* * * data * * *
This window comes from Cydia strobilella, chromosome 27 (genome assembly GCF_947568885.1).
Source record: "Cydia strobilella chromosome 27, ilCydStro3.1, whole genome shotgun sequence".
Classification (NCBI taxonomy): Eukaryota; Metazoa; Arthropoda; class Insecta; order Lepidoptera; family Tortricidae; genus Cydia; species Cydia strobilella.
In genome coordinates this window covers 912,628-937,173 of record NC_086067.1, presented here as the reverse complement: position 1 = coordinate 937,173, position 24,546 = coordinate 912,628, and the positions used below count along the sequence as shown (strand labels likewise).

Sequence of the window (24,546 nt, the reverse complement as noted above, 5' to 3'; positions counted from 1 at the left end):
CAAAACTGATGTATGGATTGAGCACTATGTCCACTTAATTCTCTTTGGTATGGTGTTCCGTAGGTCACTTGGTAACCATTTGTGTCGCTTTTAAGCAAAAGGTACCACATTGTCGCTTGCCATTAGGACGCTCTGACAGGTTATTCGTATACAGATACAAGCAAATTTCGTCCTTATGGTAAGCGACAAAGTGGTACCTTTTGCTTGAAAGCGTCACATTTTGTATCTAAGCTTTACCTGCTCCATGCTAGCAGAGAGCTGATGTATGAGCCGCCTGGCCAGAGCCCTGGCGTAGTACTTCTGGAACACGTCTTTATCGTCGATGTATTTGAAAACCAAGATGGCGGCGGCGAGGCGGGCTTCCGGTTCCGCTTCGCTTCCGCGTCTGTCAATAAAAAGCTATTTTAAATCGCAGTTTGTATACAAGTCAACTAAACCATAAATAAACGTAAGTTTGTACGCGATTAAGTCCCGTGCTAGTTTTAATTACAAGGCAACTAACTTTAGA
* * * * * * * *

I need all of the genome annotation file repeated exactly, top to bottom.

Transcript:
This window comes from Cydia strobilella, chromosome 27 (genome assembly GCF_947568885.1).
Source record: "Cydia strobilella chromosome 27, ilCydStro3.1, whole genome shotgun sequence".
Classification (NCBI taxonomy): Eukaryota; Metazoa; Arthropoda; class Insecta; order Lepidoptera; family Tortricidae; genus Cydia; species Cydia strobilella.
In genome coordinates this window covers 912,628-937,173 of record NC_086067.1, presented here as the reverse complement: position 1 = coordinate 937,173, position 24,546 = coordinate 912,628, and the positions used below count along the sequence as shown (strand labels likewise).

Sequence of the window (24,546 nt, the reverse complement as noted above, 5' to 3'; positions counted from 1 at the left end):
CAAAACTGATGTATGGATTGAGCACTATGTCCACTTAATTCTCTTTGGTATGGTGTTCCGTAGGTCACTTGGTAACCATTTGTGTCGCTTTTAAGCAAAAGGTACCACATTGTCGCTTGCCATTAGGACGCTCTGACAGGTTATTCGTATACAGATACAAGCAAATTTCGTCCTTATGGTAAGCGACAAAGTGGTACCTTTTGCTTGAAAGCGTCACATTTTGTATCTAAGCTTTACCTGCTCCATGCTAGCAGAGAGCTGATGTATGAGCCGCCTGGCCAGAGCCCTGGCGTAGTACTTCTGGAACACGTCTTTATCGTCGATGTATTTGAAAACCAAGATGGCGGCGGCGAGGCGGGCTTCCGGTTCCGCTTCGCTTCCGCGTCTGTCAATAAAAAGCTATTTTAAATCGCAGTTTGTATACAAGTCAACTAAACCATAAATAAACGTAAGTTTGTACGCGATTAAGTCCCGTGCTAGTTTTAATTACAAGGCAACTAACTTTAGA